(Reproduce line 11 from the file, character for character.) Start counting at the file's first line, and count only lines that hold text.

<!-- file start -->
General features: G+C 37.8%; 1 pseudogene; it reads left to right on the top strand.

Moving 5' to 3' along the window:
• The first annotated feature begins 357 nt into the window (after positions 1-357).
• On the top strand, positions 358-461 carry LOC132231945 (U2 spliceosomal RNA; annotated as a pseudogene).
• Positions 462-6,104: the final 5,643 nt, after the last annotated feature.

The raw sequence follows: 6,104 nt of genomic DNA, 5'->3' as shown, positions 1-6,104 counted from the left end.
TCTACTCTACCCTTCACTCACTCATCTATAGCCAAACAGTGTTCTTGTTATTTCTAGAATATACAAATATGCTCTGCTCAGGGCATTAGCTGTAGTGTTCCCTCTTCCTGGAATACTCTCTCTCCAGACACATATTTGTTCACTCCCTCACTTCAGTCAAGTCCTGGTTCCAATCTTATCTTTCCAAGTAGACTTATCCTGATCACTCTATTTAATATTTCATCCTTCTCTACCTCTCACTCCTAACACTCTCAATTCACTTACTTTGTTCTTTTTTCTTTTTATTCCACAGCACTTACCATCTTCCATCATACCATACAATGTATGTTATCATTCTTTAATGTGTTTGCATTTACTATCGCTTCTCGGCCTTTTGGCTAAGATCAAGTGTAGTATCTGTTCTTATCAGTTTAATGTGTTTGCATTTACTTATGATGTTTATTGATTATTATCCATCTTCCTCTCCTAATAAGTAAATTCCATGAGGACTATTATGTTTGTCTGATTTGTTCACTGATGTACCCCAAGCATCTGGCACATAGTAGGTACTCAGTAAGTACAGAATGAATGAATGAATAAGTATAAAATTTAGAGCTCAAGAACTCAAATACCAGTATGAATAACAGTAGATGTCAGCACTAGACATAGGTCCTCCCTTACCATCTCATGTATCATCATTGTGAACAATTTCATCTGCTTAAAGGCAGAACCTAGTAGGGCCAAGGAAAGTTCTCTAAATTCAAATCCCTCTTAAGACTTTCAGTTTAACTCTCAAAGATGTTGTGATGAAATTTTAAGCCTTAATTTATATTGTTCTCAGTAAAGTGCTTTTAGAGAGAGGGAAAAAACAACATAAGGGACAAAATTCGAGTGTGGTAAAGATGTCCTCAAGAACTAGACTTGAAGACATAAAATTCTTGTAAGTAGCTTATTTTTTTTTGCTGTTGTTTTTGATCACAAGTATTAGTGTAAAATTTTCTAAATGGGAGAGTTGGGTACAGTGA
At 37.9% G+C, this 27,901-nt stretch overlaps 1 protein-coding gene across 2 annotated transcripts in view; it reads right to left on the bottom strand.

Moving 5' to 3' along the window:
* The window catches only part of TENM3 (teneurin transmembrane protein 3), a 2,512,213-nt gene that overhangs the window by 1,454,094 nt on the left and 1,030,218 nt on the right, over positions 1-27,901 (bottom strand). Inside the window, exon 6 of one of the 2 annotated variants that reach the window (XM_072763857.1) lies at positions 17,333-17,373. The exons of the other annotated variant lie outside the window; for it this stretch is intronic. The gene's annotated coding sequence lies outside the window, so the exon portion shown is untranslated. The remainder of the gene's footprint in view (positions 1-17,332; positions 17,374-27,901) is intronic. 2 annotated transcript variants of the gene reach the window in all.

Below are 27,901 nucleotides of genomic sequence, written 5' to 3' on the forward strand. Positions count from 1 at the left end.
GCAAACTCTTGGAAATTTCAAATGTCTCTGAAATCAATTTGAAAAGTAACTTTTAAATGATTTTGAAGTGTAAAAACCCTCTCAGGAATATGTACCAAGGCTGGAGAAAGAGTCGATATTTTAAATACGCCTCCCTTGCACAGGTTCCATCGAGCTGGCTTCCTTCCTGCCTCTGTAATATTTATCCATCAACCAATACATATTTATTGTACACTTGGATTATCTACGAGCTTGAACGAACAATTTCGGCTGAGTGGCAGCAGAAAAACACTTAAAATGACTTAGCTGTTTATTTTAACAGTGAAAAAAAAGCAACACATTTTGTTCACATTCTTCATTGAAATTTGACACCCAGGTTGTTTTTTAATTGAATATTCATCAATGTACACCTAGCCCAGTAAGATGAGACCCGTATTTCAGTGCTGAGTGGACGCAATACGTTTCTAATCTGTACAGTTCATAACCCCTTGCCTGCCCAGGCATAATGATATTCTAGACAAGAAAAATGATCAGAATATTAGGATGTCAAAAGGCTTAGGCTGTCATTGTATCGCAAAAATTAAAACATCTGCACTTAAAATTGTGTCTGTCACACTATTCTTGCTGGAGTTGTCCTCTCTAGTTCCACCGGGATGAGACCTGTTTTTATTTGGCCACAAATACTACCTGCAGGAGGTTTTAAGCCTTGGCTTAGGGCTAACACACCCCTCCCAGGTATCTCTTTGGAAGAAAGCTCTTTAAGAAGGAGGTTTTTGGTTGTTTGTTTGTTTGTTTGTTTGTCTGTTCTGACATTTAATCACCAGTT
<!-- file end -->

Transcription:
Below are 27,901 nucleotides of genomic sequence, written 5' to 3' on the forward strand. Positions count from 1 at the left end.